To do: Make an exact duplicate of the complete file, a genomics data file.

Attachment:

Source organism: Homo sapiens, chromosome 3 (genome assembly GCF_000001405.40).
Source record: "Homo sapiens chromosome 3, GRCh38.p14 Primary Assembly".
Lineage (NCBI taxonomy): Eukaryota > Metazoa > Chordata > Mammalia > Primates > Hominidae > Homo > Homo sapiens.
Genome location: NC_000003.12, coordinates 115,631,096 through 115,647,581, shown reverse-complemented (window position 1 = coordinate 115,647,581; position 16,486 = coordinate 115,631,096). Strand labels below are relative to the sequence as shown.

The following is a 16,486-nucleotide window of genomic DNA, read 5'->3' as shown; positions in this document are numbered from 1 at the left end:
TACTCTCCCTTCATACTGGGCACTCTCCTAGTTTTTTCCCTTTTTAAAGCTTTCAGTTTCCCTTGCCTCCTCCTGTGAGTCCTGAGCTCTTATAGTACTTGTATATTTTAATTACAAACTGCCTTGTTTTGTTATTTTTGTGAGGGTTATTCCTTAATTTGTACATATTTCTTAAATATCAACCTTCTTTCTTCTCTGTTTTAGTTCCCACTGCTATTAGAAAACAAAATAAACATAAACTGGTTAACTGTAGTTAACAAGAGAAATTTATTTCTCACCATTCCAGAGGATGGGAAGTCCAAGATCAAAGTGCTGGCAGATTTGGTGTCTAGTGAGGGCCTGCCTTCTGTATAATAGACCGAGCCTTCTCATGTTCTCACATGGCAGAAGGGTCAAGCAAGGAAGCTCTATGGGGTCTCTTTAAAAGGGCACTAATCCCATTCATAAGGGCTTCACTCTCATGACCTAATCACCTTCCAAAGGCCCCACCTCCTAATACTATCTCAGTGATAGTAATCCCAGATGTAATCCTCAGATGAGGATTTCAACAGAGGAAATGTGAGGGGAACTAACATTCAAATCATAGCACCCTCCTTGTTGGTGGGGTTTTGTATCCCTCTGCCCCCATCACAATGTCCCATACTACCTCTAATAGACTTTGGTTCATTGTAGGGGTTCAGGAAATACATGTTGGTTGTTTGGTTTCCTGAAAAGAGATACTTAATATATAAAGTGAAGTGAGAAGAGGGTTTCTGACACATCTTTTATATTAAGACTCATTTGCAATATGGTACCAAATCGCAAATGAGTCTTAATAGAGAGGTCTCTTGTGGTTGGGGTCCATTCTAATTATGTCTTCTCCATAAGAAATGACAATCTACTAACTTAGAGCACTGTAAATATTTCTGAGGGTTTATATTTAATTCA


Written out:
Source organism: Homo sapiens, chromosome 3 (genome assembly GCF_000001405.40).
Source record: "Homo sapiens chromosome 3, GRCh38.p14 Primary Assembly".
Lineage (NCBI taxonomy): Eukaryota > Metazoa > Chordata > Mammalia > Primates > Hominidae > Homo > Homo sapiens.
Genome location: NC_000003.12, coordinates 115,631,096 through 115,647,581, shown reverse-complemented (window position 1 = coordinate 115,647,581; position 16,486 = coordinate 115,631,096). Strand labels below are relative to the sequence as shown.

The following is a 16,486-nucleotide window of genomic DNA, read 5'->3' as shown; positions in this document are numbered from 1 at the left end:
TACTCTCCCTTCATACTGGGCACTCTCCTAGTTTTTTCCCTTTTTAAAGCTTTCAGTTTCCCTTGCCTCCTCCTGTGAGTCCTGAGCTCTTATAGTACTTGTATATTTTAATTACAAACTGCCTTGTTTTGTTATTTTTGTGAGGGTTATTCCTTAATTTGTACATATTTCTTAAATATCAACCTTCTTTCTTCTCTGTTTTAGTTCCCACTGCTATTAGAAAACAAAATAAACATAAACTGGTTAACTGTAGTTAACAAGAGAAATTTATTTCTCACCATTCCAGAGGATGGGAAGTCCAAGATCAAAGTGCTGGCAGATTTGGTGTCTAGTGAGGGCCTGCCTTCTGTATAATAGACCGAGCCTTCTCATGTTCTCACATGGCAGAAGGGTCAAGCAAGGAAGCTCTATGGGGTCTCTTTAAAAGGGCACTAATCCCATTCATAAGGGCTTCACTCTCATGACCTAATCACCTTCCAAAGGCCCCACCTCCTAATACTATCTCAGTGATAGTAATCCCAGATGTAATCCTCAGATGAGGATTTCAACAGAGGAAATGTGAGGGGAACTAACATTCAAATCATAGCACCCTCCTTGTTGGTGGGGTTTTGTATCCCTCTGCCCCCATCACAATGTCCCATACTACCTCTAATAGACTTTGGTTCATTGTAGGGGTTCAGGAAATACATGTTGGTTGTTTGGTTTCCTGAAAAGAGATACTTAATATATAAAGTGAAGTGAGAAGAGGGTTTCTGACACATCTTTTATATTAAGACTCATTTGCAATATGGTACCAAATCGCAAATGAGTCTTAATAGAGAGGTCTCTTGTGGTTGGGGTCCATTCTAATTATGTCTTCTCCATAAGAAATGACAATCTACTAACTTAGAGCACTGTAAATATTTCTGAGGGTTTATATTTAATTCA